Muscle strength in the anti-graviational and dorsal extensor muscles of children with scoliosis.
ABSTRACT Background. A review of the literature indicates that exercises strengthening the dorsal extensor muscles occupy a significant place in the program of posture reeducation. These exercises are usually performed in positions other than vertical. It has not been proven, however, that the strength of these muscles in children with scoliosis is insufficient to hold the spine in an upright position. As a result of evolution, the human being walks upright, against gravity. In normal conditions, then, the strength of the antigravitational muscles would seem to be the most important. The purpose of our research was to investigate the strength of the antigravitational muscles and the long dorsal muscles in a group of children with scoliosis. Material and methods. 51 children were tested in a special stand for the measurement of maximum force in these muscle groups, during isometric contraction for 10 seconds. The examinations were performed using a "MikroFET 2" device in cooperation with a computer and the "Hercules 2000" software. Results. The initial results showed considerable individual differentiation in the strength of the antigravitational and dorsal extensor muscles among the study population. The differentiation was decidedly greater in relation to the antigravitational muscles. With some isolated exceptions the strength of these muscles was greater than the strength of the dorsal extensors. Interestingly, there was no significant correlation with the children's age or the degree of spinal curvature. Conclusions. The strength of the afore-mentioned muscles appears to be of secondary importance for maintaining the correct posture.
[show abstract] [hide abstract]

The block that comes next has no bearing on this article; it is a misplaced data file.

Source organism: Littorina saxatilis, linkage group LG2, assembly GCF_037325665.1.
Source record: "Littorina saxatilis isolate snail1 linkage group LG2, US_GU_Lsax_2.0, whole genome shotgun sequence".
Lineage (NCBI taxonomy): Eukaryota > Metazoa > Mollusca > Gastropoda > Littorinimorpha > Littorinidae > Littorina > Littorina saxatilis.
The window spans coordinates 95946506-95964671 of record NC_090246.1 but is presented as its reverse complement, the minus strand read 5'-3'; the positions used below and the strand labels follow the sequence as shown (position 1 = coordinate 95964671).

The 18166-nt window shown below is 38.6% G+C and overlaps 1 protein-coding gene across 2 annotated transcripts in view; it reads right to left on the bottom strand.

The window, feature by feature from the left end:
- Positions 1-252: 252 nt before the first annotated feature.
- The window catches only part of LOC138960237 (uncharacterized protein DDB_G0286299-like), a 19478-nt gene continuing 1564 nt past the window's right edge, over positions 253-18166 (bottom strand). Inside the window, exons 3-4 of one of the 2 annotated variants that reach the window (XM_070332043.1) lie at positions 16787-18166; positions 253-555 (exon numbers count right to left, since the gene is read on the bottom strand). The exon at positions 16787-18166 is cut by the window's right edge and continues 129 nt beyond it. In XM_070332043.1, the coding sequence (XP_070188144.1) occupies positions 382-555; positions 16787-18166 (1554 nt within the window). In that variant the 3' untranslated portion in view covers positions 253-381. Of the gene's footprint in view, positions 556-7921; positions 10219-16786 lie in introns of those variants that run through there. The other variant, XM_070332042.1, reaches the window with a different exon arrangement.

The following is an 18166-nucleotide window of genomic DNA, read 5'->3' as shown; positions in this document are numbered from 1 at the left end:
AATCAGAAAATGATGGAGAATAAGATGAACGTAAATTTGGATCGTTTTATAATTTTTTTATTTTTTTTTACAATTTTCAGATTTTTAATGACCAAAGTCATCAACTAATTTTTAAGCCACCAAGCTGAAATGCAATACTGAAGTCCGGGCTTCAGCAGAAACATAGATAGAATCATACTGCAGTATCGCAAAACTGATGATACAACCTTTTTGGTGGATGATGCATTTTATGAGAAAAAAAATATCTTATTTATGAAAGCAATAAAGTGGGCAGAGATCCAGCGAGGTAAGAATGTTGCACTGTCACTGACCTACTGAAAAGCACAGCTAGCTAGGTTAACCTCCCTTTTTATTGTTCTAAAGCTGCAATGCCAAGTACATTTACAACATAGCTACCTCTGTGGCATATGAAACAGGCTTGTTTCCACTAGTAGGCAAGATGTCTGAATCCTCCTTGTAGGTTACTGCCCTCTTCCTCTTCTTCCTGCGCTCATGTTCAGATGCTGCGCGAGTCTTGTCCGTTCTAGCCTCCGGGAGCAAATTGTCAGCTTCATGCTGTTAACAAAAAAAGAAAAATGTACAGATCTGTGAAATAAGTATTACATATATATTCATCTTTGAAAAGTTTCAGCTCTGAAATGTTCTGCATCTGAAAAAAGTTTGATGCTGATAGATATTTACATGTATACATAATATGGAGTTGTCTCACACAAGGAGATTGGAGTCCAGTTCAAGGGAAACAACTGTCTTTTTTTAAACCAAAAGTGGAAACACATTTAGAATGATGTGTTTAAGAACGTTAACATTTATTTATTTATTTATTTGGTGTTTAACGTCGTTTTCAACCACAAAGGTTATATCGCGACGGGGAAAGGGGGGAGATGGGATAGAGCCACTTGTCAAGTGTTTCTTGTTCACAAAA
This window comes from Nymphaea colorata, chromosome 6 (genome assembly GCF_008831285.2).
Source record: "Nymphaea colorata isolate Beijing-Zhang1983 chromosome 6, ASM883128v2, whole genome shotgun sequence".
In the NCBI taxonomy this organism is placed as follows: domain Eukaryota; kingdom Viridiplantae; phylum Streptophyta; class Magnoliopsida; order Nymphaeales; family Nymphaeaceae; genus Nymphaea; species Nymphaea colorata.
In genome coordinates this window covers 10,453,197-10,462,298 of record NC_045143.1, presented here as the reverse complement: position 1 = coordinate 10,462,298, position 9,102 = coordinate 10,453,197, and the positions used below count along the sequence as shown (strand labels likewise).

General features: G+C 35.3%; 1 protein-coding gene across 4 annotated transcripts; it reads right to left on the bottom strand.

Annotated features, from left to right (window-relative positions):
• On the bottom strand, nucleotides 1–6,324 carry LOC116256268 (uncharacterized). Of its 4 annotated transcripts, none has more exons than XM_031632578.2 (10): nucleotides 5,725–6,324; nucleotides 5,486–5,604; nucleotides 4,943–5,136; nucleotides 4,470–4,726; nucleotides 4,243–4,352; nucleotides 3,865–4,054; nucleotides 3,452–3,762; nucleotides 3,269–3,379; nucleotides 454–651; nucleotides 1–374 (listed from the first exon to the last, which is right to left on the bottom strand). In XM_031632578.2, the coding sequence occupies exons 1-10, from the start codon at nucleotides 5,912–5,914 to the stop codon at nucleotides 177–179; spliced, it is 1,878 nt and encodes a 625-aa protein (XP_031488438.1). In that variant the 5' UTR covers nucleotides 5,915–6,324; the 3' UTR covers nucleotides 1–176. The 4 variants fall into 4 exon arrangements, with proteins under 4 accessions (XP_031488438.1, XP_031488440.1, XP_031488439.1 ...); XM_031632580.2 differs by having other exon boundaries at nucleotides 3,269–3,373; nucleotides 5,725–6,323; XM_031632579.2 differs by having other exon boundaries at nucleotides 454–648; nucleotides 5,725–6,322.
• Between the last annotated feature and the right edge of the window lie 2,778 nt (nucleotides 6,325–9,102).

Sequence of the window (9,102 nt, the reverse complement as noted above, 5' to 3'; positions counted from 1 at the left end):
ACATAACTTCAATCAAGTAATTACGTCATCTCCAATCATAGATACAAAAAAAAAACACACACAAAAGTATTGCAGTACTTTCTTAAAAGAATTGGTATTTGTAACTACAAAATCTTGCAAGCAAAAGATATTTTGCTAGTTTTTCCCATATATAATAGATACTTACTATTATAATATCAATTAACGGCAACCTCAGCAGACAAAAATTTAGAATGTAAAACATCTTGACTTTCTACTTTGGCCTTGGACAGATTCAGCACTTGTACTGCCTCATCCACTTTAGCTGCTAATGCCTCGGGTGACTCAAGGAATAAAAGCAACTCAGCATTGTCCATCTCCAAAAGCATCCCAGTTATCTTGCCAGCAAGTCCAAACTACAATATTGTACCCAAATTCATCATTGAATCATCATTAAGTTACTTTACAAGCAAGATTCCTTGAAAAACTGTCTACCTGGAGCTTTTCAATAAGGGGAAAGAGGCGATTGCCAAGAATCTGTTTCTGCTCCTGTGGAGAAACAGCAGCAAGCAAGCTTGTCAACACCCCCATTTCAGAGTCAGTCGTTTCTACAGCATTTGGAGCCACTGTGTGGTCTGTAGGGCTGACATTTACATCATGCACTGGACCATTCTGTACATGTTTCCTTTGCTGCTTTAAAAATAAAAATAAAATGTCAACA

ABSTRACT: According to the general definition of scoliosis, it is an abnormal curvature of the spine. Rotation or more accurately twisting of the spine, may lead to a gradual curve, and it is almost always painless. Scoliosis is not a disease, it is a descriptive term. Curvatures of the spine in the frontal plane are present in order to maintain the upper body part in proper balance. However, when there are lateral curvatures of the spine, scoliosis exists as well. People with a family history of spinal deformity are at greater risk for scoliosis development. The early detection is essential. The risk factors for worsening of scoliosis curvatures, except for growth include: gender (scoliosis curvature in girls more often worsens during growth, as one compared to boys), age (when scoliosis appears in the younger child, the greater is the chance that the curvature will get worse), size of the curvature (with the higher degree of curvature, goes the greater probability that it will worsen over time), location (scoliosis curvature in the lower spine are with less opportunities of promotion than those in the upper spine). Unfortunately, scoliosis often becomes evident in the time when children become selfconscious about their bodies (10 to 15 years of age), so that parents and others have even less likelihood to see the problem. Scoliosis can lead to serious health problems, such as severe back pain, difficulty in breathing, physical deformities, and even injuries of lung and heart.Acta Medica Saliniana. 01/2010;